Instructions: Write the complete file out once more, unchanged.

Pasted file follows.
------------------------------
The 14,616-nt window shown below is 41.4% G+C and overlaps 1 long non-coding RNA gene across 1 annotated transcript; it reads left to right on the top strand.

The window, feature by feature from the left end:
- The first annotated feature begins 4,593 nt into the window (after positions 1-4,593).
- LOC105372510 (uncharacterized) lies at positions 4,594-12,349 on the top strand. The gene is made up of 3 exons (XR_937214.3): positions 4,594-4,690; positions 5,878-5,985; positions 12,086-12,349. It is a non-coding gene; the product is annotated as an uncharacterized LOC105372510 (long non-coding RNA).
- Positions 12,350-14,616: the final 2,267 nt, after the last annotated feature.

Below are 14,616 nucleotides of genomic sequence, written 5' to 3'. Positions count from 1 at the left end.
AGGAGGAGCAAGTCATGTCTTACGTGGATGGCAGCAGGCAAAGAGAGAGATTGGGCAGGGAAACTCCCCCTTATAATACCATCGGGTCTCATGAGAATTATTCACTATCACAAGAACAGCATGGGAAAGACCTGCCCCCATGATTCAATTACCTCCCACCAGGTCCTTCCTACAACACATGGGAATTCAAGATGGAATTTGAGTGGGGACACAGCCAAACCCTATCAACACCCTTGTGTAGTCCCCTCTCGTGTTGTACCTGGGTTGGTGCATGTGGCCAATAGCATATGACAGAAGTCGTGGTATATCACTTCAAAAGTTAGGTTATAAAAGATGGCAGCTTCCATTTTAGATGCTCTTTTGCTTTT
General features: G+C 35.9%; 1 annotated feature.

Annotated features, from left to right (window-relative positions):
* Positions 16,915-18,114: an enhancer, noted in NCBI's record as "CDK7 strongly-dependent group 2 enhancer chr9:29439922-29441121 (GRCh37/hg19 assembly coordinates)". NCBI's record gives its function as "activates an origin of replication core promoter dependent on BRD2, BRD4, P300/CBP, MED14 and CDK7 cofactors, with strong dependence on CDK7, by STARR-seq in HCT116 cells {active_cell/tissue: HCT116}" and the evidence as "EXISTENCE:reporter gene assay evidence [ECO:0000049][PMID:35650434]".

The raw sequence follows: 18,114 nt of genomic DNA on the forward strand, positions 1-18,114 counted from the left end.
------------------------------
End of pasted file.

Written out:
The 14,616-nt window shown below is 41.4% G+C and overlaps 1 long non-coding RNA gene across 1 annotated transcript; it reads left to right on the top strand.

The window, feature by feature from the left end:
- The first annotated feature begins 4,593 nt into the window (after positions 1-4,593).
- LOC105372510 (uncharacterized) lies at positions 4,594-12,349 on the top strand. The gene is made up of 3 exons (XR_937214.3): positions 4,594-4,690; positions 5,878-5,985; positions 12,086-12,349. It is a non-coding gene; the product is annotated as an uncharacterized LOC105372510 (long non-coding RNA).
- Positions 12,350-14,616: the final 2,267 nt, after the last annotated feature.

Below are 14,616 nucleotides of genomic sequence, written 5' to 3'. Positions count from 1 at the left end.
AGGAGGAGCAAGTCATGTCTTACGTGGATGGCAGCAGGCAAAGAGAGAGATTGGGCAGGGAAACTCCCCCTTATAATACCATCGGGTCTCATGAGAATTATTCACTATCACAAGAACAGCATGGGAAAGACCTGCCCCCATGATTCAATTACCTCCCACCAGGTCCTTCCTACAACACATGGGAATTCAAGATGGAATTTGAGTGGGGACACAGCCAAACCCTATCAACACCCTTGTGTAGTCCCCTCTCGTGTTGTACCTGGGTTGGTGCATGTGGCCAATAGCATATGACAGAAGTCGTGGTATATCACTTCAAAAGTTAGGTTATAAAAGATGGCAGCTTCCATTTTAGATGCTCTTTTGCTTTT
General features: G+C 35.9%; 1 annotated feature.

Annotated features, from left to right (window-relative positions):
* Positions 16,915-18,114: an enhancer, noted in NCBI's record as "CDK7 strongly-dependent group 2 enhancer chr9:29439922-29441121 (GRCh37/hg19 assembly coordinates)". NCBI's record gives its function as "activates an origin of replication core promoter dependent on BRD2, BRD4, P300/CBP, MED14 and CDK7 cofactors, with strong dependence on CDK7, by STARR-seq in HCT116 cells {active_cell/tissue: HCT116}" and the evidence as "EXISTENCE:reporter gene assay evidence [ECO:0000049][PMID:35650434]".

The raw sequence follows: 18,114 nt of genomic DNA on the forward strand, positions 1-18,114 counted from the left end.